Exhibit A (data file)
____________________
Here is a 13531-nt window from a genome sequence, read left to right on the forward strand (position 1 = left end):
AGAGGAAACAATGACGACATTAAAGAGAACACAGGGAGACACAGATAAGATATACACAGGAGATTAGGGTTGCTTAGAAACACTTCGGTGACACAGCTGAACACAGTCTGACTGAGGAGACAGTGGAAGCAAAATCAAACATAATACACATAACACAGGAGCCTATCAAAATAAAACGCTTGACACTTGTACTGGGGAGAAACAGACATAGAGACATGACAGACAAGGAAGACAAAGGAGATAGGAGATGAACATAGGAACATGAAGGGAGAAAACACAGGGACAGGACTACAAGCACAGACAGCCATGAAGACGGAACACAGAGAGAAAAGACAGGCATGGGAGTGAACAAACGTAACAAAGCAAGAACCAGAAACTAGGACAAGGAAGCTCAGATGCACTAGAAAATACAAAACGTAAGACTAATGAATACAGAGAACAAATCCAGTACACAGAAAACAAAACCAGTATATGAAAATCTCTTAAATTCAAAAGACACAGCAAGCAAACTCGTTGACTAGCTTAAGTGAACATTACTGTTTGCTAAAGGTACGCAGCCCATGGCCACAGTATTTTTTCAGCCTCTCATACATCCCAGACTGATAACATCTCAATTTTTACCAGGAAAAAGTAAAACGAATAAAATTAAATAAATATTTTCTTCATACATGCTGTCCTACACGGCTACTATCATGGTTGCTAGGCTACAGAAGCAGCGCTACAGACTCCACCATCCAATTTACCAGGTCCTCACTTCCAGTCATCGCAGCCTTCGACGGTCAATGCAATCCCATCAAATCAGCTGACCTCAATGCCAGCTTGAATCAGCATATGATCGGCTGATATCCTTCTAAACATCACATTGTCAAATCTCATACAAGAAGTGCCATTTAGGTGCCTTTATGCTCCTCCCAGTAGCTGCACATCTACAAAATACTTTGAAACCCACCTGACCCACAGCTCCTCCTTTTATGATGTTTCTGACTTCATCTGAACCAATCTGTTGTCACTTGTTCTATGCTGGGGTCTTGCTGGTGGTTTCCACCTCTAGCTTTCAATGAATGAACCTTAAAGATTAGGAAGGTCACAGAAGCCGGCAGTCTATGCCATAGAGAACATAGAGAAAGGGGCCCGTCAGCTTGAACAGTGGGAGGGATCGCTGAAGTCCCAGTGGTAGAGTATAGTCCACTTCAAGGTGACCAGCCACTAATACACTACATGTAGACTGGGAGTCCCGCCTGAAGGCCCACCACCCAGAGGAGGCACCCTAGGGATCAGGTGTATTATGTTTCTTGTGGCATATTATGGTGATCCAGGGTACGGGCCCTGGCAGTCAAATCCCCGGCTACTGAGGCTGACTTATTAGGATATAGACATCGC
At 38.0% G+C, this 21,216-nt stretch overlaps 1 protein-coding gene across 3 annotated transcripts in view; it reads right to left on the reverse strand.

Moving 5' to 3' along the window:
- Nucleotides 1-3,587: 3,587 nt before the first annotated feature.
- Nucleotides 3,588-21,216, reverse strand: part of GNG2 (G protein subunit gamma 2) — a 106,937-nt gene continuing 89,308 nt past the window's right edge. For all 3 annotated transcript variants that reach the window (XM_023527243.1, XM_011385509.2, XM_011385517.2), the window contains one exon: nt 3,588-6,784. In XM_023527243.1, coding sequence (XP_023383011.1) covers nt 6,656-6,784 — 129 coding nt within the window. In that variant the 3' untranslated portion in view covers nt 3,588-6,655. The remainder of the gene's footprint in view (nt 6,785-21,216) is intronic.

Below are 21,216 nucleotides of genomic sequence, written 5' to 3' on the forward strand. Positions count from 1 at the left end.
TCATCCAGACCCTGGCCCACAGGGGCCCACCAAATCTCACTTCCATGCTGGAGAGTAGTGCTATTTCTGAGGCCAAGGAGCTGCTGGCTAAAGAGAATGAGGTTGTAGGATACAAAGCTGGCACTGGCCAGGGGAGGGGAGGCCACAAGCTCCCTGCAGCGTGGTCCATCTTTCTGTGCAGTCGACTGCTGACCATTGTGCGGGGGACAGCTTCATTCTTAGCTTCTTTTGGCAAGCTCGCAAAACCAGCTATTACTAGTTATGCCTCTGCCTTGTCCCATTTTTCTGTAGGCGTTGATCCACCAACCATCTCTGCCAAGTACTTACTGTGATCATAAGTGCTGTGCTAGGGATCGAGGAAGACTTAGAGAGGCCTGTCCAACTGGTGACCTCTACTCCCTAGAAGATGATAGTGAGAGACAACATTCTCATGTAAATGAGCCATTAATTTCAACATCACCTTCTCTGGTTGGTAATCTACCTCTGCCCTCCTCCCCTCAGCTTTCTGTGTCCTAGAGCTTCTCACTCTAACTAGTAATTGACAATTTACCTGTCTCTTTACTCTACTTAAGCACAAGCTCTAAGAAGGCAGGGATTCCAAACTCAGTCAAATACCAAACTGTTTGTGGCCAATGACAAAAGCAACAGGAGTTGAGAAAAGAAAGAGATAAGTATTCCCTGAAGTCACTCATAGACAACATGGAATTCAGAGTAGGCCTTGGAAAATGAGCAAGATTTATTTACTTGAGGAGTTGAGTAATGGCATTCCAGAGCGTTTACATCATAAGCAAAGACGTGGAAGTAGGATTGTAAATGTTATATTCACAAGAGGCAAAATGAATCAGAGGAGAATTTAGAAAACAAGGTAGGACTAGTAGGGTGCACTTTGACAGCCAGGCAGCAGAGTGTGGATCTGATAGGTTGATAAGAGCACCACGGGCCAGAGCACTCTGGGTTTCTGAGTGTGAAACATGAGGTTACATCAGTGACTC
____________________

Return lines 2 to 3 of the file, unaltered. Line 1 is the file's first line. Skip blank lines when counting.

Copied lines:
AGAGGAAACAATGACGACATTAAAGAGAACACAGGGAGACACAGATAAGATATACACAGGAGATTAGGGTTGCTTAGAAACACTTCGGTGACACAGCTGAACACAGTCTGACTGAGGAGACAGTGGAAGCAAAATCAAACATAATACACATAACACAGGAGCCTATCAAAATAAAACGCTTGACACTTGTACTGGGGAGAAACAGACATAGAGACATGACAGACAAGGAAGACAAAGGAGATAGGAGATGAACATAGGAACATGAAGGGAGAAAACACAGGGACAGGACTACAAGCACAGACAGCCATGAAGACGGAACACAGAGAGAAAAGACAGGCATGGGAGTGAACAAACGTAACAAAGCAAGAACCAGAAACTAGGACAAGGAAGCTCAGATGCACTAGAAAATACAAAACGTAAGACTAATGAATACAGAGAACAAATCCAGTACACAGAAAACAAAACCAGTATATGAAAATCTCTTAAATTCAAAAGACACAGCAAGCAAACTCGTTGACTAGCTTAAGTGAACATTACTGTTTGCTAAAGGTACGCAGCCCATGGCCACAGTATTTTTTCAGCCTCTCATACATCCCAGACTGATAACATCTCAATTTTTACCAGGAAAAAGTAAAACGAATAAAATTAAATAAATATTTTCTTCATACATGCTGTCCTACACGGCTACTATCATGGTTGCTAGGCTACAGAAGCAGCGCTACAGACTCCACCATCCAATTTACCAGGTCCTCACTTCCAGTCATCGCAGCCTTCGACGGTCAATGCAATCCCATCAAATCAGCTGACCTCAATGCCAGCTTGAATCAGCATATGATCGGCTGATATCCTTCTAAACATCACATTGTCAAATCTCATACAAGAAGTGCCATTTAGGTGCCTTTATGCTCCTCCCAGTAGCTGCACATCTACAAAATACTTTGAAACCCACCTGACCCACAGCTCCTCCTTTTATGATGTTTCTGACTTCATCTGAACCAATCTGTTGTCACTTGTTCTATGCTGGGGTCTTGCTGGTGGTTTCCACCTCTAGCTTTCAATGAATGAACCTTAAAGATTAGGAAGGTCACAGAAGCCGGCAGTCTATGCCATAGAGAACATAGAGAAAGGGGCCCGTCAGCTTGAACAGTGGGAGGGATCGCTGAAGTCCCAGTGGTAGAGTATAGTCCACTTCAAGGTGACCAGCCACTAATACACTACATGTAGACTGGGAGTCCCGCCTGAAGGCCCACCACCCAGAGGAGGCACCCTAGGGATCAGGTGTATTATGTTTCTTGTGGCATATTATGGTGATCCAGGGTACGGGCCCTGGCAGTCAAATCCCCGGCTACTGAGGCTGACTTATTAGGATATAGACATCGC
At 38.0% G+C, this 21,216-nt stretch overlaps 1 protein-coding gene across 3 annotated transcripts in view; it reads right to left on the reverse strand.